The Saudi-led coalition announced that Yemen’s government and the Southern Transitional Council (STC) have agreed to a ceasefire deal, and to resume talks within the framework of the Riyadh Agreement.
Last week, Saudi Arabia pitched a new plan to reduce tensions with the STC, calling for a ceasefire in Abyan province and STC to relinquish emergency rule. After taking control of the strategically located UNESCO World Heritage-listed island of Socotra by force over the weekend, the STC appears to have been more amenable to finding a political solution to tensions with its coalition partners, and agreed to the ceasefire.
“In light of the recent events in (Socotra) and (Abyan) governorate, the Coalition welcomes the response of the legitimate government of Yemen and the Southern Transitional Council for its request of a comprehensive ceasefire, de-escalation and a meeting to be convened in the Kingdom to move forward in implementing the Riyadh Agreement,” Coalition to Restore Legitimacy in Yemen spokesman Colonel Turki Al-Malki said in an official statement carried by the Saudi Press Agency.
Al-Malki said the coalition’s Joint Forces Command is deploying observers to Abyan to “observe the comprehensive ceasefire and separation of forces.” He also called for all parties to “prioritize the national interest of Yemen,” and to avoid “escalations in all Yemeni governorates.”
On Sunday, the STC, nominally aligned to the Saudi-led coalition government, says it has seized government buildings and military bases on Socotra Island, a UNESCO World Heritage site.
The Southern Transitional Council says it has deposed the governor of Socotra, Ramzy Mahrous, and taken control of the four-island archipelago located in the Gulf of Aden.
The Yemeni government, backed by the UAE and Saudi forces, accused the Southern Transitional Council (STC) of launching a “full-fledged” coup on Socotra Island, condemning their attack on government buildings as “gang-style behavior.”
The STC declared its self-rule in April. Socotra Governor Ramzi Mahroos says coalition partners the UAE and Saudi Arabia have ignored this declaration, including the weekend takeover of the strategically-positioned archipelago. Mahrous says the STC forces “raided” the island’s capital but according to STC spokesman Salem Abdullah al-Socotri, they were just “normalising the situation.”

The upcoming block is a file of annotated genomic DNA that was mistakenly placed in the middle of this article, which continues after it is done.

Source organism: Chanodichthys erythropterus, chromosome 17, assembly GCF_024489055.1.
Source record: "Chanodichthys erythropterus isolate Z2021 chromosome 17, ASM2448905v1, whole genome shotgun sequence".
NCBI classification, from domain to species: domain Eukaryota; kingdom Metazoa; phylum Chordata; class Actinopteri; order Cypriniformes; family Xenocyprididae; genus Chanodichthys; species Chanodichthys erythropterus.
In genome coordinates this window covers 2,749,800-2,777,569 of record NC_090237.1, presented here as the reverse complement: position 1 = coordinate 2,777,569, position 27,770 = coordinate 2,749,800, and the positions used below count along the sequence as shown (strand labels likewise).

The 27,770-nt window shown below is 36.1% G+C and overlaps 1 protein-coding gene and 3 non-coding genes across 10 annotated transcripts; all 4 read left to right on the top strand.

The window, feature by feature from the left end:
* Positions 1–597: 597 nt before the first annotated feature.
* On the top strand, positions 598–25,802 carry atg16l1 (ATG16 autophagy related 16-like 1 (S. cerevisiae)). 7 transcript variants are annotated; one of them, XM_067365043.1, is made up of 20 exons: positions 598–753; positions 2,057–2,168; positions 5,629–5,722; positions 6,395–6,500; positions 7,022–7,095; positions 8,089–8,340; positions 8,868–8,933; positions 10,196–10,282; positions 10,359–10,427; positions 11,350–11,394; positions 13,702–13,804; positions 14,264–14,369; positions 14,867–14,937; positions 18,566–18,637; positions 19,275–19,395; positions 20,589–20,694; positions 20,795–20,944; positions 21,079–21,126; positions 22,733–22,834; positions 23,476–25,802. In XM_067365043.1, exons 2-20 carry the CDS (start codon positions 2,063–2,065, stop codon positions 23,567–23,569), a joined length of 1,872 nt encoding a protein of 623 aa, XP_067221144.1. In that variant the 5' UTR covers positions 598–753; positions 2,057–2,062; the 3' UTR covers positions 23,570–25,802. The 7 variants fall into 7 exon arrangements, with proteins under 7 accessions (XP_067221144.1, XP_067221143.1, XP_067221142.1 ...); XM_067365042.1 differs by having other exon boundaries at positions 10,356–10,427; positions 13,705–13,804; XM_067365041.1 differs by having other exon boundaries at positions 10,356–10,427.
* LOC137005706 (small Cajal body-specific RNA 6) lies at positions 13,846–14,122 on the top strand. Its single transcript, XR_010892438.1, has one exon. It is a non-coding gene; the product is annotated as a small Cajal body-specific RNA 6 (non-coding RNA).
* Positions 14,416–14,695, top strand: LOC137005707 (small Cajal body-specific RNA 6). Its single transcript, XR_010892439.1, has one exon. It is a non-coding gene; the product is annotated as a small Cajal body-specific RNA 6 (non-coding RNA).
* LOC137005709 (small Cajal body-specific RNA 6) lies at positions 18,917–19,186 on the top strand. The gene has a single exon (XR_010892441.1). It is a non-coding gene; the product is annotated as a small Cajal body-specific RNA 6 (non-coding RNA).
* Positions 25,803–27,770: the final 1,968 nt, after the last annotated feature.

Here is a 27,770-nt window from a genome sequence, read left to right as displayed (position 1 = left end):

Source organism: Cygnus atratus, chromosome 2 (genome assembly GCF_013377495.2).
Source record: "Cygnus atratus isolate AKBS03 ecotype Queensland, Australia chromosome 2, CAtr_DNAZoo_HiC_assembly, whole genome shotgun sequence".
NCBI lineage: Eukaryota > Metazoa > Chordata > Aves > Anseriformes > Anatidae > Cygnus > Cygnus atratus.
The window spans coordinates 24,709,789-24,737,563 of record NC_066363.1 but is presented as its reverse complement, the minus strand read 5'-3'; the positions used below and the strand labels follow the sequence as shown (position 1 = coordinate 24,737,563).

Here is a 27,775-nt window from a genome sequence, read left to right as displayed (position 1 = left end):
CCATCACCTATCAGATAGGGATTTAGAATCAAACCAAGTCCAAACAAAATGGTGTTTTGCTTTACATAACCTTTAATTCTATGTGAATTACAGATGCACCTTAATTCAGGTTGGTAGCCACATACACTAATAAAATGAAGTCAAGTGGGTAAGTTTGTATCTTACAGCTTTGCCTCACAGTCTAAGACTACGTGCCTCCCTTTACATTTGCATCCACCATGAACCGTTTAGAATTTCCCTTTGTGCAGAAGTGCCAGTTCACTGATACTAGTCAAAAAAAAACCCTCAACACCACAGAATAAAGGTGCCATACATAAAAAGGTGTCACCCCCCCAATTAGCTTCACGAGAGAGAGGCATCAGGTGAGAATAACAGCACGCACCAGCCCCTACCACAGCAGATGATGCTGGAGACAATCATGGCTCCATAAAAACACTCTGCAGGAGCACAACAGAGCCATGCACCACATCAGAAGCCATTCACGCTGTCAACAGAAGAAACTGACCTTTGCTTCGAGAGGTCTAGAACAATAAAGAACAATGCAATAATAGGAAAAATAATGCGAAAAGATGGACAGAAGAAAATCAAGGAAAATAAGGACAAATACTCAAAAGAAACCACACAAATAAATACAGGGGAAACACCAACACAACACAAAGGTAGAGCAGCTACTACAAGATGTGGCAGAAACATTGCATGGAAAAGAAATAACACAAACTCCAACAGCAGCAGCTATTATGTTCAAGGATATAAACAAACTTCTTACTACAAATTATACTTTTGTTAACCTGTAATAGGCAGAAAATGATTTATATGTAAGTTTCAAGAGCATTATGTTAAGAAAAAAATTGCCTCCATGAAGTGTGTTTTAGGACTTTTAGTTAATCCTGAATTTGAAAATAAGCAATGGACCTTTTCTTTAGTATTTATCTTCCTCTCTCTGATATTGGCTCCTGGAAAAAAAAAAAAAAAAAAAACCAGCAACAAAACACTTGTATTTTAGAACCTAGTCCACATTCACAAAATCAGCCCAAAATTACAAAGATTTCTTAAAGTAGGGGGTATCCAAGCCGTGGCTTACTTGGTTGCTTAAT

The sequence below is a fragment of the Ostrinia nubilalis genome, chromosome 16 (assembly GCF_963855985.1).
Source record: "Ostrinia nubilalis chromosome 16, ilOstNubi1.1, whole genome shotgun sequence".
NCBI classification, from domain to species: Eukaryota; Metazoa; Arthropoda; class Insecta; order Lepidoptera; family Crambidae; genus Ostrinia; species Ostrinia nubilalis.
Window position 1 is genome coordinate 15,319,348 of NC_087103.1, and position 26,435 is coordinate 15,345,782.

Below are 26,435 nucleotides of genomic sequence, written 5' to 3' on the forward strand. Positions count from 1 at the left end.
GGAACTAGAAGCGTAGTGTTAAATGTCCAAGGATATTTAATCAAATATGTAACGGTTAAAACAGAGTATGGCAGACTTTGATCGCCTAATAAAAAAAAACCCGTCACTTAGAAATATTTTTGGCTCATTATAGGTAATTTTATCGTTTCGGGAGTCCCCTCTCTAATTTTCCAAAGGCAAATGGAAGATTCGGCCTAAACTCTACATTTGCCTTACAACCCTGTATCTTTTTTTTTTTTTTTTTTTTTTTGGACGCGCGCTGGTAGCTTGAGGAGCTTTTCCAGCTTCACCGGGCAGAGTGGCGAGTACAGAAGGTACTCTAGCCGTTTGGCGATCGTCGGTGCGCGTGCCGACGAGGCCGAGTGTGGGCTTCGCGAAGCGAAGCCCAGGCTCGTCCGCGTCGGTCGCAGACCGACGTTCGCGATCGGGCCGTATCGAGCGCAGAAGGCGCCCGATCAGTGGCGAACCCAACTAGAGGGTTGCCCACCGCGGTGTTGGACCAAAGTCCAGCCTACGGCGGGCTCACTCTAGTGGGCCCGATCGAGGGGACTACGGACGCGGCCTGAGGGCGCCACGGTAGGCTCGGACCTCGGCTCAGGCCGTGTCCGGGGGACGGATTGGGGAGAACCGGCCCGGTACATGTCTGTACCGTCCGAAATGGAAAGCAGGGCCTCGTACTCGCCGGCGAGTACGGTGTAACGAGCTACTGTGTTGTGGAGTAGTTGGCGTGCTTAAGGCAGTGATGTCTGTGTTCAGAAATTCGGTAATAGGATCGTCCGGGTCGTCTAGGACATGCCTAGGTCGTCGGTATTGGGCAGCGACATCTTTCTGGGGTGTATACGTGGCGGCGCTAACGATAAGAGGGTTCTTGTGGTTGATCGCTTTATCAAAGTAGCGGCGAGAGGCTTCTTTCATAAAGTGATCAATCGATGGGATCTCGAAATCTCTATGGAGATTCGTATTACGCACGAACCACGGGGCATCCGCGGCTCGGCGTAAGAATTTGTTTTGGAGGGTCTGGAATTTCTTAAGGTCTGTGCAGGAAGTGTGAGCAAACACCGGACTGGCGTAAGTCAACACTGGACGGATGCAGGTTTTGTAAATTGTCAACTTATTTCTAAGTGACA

Yemen has been mired in a bloody civil war for five years which pits the Houthi rebels, based in northern Yemen, against the internationally recognized government that rules from Aden and is backed by a Saudi-led coalition. The STC was ostensibly part of the internationally recognized government coalition and received backing from the UAE before it withdrew from Yemen last July to focus on “counter-terrorism” activities.
After growing increasingly disenfranchised with Yemeni President Abd-Rabbu Mansour Hadi’s governance and accusing it of corruption and mismanagement, the STC separatists took control of Aden and the southern provinces in August 2019 and demanded a power-sharing deal. In November Saudi Arabia brokered a deal between Hadi’s government and the STC, known as the Riyadh agreement, that theoretically put an end to the in-fighting between the two factions.
In April 2020, with Hadi’s government distracted by a Houthi-led escalation of violence in the North, the STC used the deteriorating humanitarian situation to justify its declaration of self-rule of Aden and the southern provinces.
The STC’s decision to consolidate its independence declaration by taking over Socotra can be taken as a rejection of that offer and adds another layer of complexity to the deeply entrenched conflict in Yemen.
Why is Socotra Important?
Socotra is best-known for the otherworldly dragon’s blood trees that dot the island. According to local mythology, the first tree grew from the blood of two brothers who fought to the death, and in light of Yemen’s contemporary struggles, they could be considered a sad symbol of the “civil war within a civil war” fought between the STC and internationally recognized government forces.
The four-island archipelago is also known as the “Galapagos of the Indian Ocean,” and after breaking away from the Gondwana supercontinent a little less than 20 million years ago, has gone on to develop a rich biodiversity. UNESCO states that “37% of Socotra’s 825 plant species, 90% of its reptile species, and 95% of its land snail species do not occur anywhere else in the world.”
As well as being full of unique flora and fauna, sparsely-populated Socotra is located in the strategically important Gulf of Aden shipping lane. Each year, some 21,000 ships use the vital sea lane which connects the Mediterranean and the Arabian Sea in the Indian Ocean through the Suez Canal, making it one of the world’s busiest and most important shipping lanes.